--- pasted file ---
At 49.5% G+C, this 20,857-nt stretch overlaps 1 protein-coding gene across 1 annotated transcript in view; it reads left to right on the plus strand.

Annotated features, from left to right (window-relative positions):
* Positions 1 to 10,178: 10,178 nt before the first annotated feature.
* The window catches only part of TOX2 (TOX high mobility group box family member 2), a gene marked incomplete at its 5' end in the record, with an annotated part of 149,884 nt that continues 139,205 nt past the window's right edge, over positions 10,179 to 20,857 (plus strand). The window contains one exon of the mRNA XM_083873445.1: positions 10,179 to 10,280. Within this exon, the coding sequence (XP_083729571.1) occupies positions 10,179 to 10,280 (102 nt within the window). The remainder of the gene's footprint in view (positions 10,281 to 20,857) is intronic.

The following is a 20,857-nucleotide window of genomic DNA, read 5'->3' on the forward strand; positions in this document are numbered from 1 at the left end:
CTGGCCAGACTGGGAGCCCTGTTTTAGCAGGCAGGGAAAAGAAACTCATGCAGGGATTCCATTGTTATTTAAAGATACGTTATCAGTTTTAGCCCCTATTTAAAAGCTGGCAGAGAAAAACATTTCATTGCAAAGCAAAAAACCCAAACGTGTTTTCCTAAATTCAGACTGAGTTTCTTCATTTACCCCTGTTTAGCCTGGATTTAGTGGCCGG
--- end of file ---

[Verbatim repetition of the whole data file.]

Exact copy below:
At 49.5% G+C, this 20,857-nt stretch overlaps 1 protein-coding gene across 1 annotated transcript in view; it reads left to right on the plus strand.

Annotated features, from left to right (window-relative positions):
* Positions 1 to 10,178: 10,178 nt before the first annotated feature.
* The window catches only part of TOX2 (TOX high mobility group box family member 2), a gene marked incomplete at its 5' end in the record, with an annotated part of 149,884 nt that continues 139,205 nt past the window's right edge, over positions 10,179 to 20,857 (plus strand). The window contains one exon of the mRNA XM_083873445.1: positions 10,179 to 10,280. Within this exon, the coding sequence (XP_083729571.1) occupies positions 10,179 to 10,280 (102 nt within the window). The remainder of the gene's footprint in view (positions 10,281 to 20,857) is intronic.

The following is a 20,857-nucleotide window of genomic DNA, read 5'->3' on the forward strand; positions in this document are numbered from 1 at the left end:
CTGGCCAGACTGGGAGCCCTGTTTTAGCAGGCAGGGAAAAGAAACTCATGCAGGGATTCCATTGTTATTTAAAGATACGTTATCAGTTTTAGCCCCTATTTAAAAGCTGGCAGAGAAAAACATTTCATTGCAAAGCAAAAAACCCAAACGTGTTTTCCTAAATTCAGACTGAGTTTCTTCATTTACCCCTGTTTAGCCTGGATTTAGTGGCCGG